For Layla, who is mixed-race and soon to be married to a white man, there’s no worry about whether to take his name or keep her own – they conveniently share the surname McKinnon. Everything changes, however, when she discovers that her fiancee’s ancestors were slave owners, and her ancestors their slaves.
It’s a strong premise for this solo show by writer-performer Phoebe McIntosh, teasing out a parallel between slavery and marriage as a patriarchal contract of ownership. Will marrying mean Layla is still bonded to her oppressor? Does its symbolic gesture have real effects, or can she put down the baggage of the past?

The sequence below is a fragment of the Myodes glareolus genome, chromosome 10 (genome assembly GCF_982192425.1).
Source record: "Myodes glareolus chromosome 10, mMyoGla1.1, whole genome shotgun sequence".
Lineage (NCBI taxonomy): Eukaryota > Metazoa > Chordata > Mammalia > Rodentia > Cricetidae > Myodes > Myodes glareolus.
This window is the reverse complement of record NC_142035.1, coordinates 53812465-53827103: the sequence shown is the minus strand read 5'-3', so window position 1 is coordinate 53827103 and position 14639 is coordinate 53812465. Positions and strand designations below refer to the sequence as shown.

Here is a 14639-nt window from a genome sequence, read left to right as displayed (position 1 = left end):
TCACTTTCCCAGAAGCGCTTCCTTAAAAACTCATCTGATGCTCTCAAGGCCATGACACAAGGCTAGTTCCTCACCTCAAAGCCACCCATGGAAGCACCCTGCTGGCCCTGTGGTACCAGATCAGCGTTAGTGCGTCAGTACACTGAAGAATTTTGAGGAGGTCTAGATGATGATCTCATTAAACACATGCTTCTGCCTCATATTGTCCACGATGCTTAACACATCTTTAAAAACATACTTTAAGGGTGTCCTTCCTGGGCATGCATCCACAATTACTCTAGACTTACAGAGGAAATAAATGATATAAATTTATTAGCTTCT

McIntosh articulately dramatises the complicated web of conflicting loyalties which plague Layla – she must reconcile her white-passing privilege, her love for her fiancee and her loyalty towards her best friend Laura for whom Layla’s engagement is a betrayal to her own blackness.
McIntosh is an engaging actor, and though she pitches the performance a little too large for the space, she makes clear that the stakes for Layla are high. It’s a shame that the piece’s narrative arc means that it has to resolve neatly, that it must end either in marriage or not – the real drama here comes from uncertainty, the messiness of mixed-race identity.